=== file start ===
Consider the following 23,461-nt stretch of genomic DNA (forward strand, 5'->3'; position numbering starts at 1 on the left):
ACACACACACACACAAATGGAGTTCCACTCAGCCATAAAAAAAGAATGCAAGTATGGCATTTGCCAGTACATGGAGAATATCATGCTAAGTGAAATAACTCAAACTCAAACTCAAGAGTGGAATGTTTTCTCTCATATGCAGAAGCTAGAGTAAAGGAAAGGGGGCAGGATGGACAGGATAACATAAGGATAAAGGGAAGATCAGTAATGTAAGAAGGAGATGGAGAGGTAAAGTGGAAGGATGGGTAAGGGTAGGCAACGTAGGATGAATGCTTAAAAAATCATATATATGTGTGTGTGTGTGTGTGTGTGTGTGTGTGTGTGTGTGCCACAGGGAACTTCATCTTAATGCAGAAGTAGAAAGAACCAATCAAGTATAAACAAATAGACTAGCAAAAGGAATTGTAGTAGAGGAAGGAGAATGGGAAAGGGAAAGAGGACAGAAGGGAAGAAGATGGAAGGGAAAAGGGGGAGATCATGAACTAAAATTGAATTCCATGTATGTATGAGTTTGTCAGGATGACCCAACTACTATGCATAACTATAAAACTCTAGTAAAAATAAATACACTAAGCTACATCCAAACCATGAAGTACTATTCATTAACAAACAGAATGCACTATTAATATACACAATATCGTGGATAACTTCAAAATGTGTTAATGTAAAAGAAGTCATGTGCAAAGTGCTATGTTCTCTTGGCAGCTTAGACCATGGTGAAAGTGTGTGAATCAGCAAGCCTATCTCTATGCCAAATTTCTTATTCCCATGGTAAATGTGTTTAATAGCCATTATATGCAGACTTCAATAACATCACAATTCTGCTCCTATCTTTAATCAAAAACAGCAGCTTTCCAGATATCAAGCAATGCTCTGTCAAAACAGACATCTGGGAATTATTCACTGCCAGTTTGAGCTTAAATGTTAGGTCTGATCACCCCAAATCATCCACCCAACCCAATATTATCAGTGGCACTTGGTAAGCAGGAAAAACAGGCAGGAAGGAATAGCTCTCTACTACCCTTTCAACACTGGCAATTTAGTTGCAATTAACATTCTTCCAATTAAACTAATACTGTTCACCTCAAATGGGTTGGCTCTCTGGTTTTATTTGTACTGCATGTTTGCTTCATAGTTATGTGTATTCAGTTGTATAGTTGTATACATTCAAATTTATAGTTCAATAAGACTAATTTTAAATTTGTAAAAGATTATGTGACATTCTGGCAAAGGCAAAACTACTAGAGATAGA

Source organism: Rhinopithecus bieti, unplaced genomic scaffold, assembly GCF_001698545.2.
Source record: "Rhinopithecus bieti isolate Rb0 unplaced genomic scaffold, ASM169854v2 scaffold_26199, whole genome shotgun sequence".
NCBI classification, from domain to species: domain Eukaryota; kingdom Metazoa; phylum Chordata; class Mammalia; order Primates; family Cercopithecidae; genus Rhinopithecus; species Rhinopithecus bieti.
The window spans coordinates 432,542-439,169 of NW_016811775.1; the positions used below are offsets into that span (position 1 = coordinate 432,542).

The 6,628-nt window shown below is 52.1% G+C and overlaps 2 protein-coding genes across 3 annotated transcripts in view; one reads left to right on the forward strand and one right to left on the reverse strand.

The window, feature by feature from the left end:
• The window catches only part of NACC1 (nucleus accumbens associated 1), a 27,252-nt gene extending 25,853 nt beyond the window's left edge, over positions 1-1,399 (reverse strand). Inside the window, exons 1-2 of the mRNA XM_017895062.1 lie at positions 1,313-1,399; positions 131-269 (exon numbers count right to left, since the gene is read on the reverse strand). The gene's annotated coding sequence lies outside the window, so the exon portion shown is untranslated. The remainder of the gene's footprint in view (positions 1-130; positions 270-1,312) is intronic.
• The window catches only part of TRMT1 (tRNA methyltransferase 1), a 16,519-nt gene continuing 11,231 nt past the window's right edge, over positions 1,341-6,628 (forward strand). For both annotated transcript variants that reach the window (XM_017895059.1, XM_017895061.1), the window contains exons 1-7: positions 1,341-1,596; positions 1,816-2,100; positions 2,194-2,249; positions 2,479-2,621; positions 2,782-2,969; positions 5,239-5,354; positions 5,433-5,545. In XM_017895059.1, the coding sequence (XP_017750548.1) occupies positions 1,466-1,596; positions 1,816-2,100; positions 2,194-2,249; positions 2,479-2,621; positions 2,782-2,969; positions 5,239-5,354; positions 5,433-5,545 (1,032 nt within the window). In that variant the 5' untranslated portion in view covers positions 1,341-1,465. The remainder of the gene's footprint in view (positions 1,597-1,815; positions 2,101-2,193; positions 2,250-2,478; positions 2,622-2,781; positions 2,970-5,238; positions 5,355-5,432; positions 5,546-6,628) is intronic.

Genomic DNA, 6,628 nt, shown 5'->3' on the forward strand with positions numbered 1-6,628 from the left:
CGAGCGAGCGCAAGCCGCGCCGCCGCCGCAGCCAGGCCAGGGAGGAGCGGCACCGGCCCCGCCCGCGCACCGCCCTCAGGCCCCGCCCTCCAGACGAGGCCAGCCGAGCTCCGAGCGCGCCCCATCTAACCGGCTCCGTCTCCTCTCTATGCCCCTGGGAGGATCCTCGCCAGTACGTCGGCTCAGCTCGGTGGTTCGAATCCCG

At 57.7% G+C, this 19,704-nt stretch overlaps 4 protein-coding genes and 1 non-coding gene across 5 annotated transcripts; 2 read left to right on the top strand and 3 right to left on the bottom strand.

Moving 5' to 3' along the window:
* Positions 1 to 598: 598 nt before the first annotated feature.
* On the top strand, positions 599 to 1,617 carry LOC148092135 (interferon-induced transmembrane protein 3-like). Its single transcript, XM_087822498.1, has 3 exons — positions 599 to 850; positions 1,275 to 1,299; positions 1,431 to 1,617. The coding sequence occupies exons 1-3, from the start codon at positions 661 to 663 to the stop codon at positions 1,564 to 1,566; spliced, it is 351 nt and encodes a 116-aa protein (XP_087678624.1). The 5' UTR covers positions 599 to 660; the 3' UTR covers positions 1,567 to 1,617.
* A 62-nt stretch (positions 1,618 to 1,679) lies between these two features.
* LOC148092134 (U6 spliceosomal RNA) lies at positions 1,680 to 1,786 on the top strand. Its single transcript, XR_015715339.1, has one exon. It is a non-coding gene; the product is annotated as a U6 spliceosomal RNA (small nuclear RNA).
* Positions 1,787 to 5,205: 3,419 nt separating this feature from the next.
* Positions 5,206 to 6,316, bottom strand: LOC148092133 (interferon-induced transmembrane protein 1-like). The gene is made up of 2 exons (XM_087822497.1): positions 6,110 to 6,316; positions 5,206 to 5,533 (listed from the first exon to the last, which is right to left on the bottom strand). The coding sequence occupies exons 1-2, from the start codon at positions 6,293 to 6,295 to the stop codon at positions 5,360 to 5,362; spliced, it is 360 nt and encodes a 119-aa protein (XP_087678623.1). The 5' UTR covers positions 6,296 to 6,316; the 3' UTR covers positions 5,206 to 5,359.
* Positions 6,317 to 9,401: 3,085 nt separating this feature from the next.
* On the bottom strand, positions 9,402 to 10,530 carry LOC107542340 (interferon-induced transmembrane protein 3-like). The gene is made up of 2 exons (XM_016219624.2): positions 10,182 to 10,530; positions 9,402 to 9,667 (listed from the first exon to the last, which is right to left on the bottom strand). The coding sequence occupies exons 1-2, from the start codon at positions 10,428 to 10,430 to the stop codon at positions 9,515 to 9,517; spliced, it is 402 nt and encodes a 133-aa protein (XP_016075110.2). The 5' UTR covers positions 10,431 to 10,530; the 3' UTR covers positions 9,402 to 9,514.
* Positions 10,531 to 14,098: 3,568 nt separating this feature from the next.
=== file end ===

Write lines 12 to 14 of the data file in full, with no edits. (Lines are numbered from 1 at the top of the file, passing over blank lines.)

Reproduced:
CGAGCGAGCGCAAGCCGCGCCGCCGCCGCAGCCAGGCCAGGGAGGAGCGGCACCGGCCCCGCCCGCGCACCGCCCTCAGGCCCCGCCCTCCAGACGAGGCCAGCCGAGCTCCGAGCGCGCCCCATCTAACCGGCTCCGTCTCCTCTCTATGCCCCTGGGAGGATCCTCGCCAGTACGTCGGCTCAGCTCGGTGGTTCGAATCCCG

At 57.7% G+C, this 19,704-nt stretch overlaps 4 protein-coding genes and 1 non-coding gene across 5 annotated transcripts; 2 read left to right on the top strand and 3 right to left on the bottom strand.

Moving 5' to 3' along the window: